Teenage Inhalant Abuse: Signs and Treatment Options

 

teen after abusing inhalants

The National Institute on Drug Abuse defines inhalants as “volatile substances that produce chemical vapors that can be inhaled to induce a psychoactive, or mind-altering, effect.” Inhalants are divided into four categories, which include: aerosols (e.g., spray paints, hair spray, vegetable oil sprays, spray-on deodorant, etc.), gases (e.g., discharging a whipped cream canister, medical anesthetics, etc.) and volatile solvents (e.g., paint thinners, dry-cleaning fluids, gasoline, glue, felt-tip markers, degreasers, etc.). Since many inhalants are commonly found in household products, the United States Drug Enforcement Administration (DEA) does not classify them as a Scheduled Controlled Substance. However, abuse of inhalants can be dangerous for teens, and could lead to the development of a variety of adverse short and long-term side effects. Unfortunately, inhalant abuse is highly common among teenagers. The 2017 National Survey on Drug Use and Health published findings that 24 million Americans reported abusing inhalants during their lifetime.

Signs and Symptoms

There are several possible signs and symptoms a young person struggling with inhalant abuse may exhibit. The Mayo Clinic provides the following examples:

  • Irritability 
  • Nausea
  • Anxiety
  • Sores surrounding the mouth
  • Appears dizzy and/ or dazed
  • Paint and/ or stains on one’s clothes and/ or body
  • Red eyes
  • Runny nose
  • Chemical breath odor
  • Loss of appetite
  • Restlessness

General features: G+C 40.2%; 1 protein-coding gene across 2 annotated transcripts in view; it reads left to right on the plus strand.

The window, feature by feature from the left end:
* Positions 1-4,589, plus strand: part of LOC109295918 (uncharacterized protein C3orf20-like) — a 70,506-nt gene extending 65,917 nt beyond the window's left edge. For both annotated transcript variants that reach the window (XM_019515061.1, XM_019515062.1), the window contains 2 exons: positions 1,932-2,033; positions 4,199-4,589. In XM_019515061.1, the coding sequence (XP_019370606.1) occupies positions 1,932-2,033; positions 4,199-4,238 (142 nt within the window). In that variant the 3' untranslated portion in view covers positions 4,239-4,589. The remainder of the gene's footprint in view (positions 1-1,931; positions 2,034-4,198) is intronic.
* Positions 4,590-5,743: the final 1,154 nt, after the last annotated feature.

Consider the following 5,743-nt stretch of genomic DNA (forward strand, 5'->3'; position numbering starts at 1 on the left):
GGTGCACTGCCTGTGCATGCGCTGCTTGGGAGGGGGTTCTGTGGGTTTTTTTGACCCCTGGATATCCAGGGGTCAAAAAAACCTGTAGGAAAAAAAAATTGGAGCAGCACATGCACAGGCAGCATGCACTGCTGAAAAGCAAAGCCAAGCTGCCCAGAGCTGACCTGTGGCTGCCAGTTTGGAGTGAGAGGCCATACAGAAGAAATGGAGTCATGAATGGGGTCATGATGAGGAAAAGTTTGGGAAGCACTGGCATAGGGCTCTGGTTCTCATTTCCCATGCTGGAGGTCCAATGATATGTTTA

• Hallucinations 

Every teen is different and will likely present with a distinct set of signs and symptoms when it comes to inhalant abuse. If left untreated, inhalant abuse can lead to severe long-term consequences, including life-threatening overdose. 

Treatment Options

The first step in the treatment process for a young person who has abused inhalants will be to undergo detox, which cleanses the body of all abused substances. Depending on the needs of the teenager, continuing the recovery process by participating in a substance abuse and/ or addiction treatment program may be advantageous. There are outpatient treatment programs and inpatient treatment program options available. In an outpatient substance abuse and/ or addiction treatment program, participants do not reside at the treatment facility. Rather, participants will be required to attend a certain number of program hours during the day (over a specified length of time), and then return home to sleep each night. 

An inpatient treatment option will offer twenty-four-hour support to its residents for the duration of the program. At Pacific Teen Treatment, for example, we offer a residential treatment program that utilizes a variety of therapeutic approaches. Some of the treatment modalities we incorporate into our treatment plans include talk therapy, cognitive behavioral therapy (CBT), expressive arts therapy and dialectical behavior therapy (DBT). Pacific Teen Treatment works with each of its residents to create a tailored and unique treatment plan, catering specifically to each teen’s personal and nuanced recovery needs. 

For Information and Support

Seeking help is never easy, but you are not alone! If you or someone you know needs mental health treatment, we strongly encourage you to reach out for help as quickly as possible. It is not uncommon for many mental health difficulties to impact a person for the long term. The earlier you seek support, the sooner you and your loved ones can return to happy, healthy, and fulfilling lives.

Our admissions team is available to answer any general questions regarding mental health issues, treatment, and/or specific questions about the program at Pacific Teen Treatment and how we might be able to help your family. We can be reached by phone 24/7 at 800-531-5769. You can also contact us via email at info@pacificrtc.com.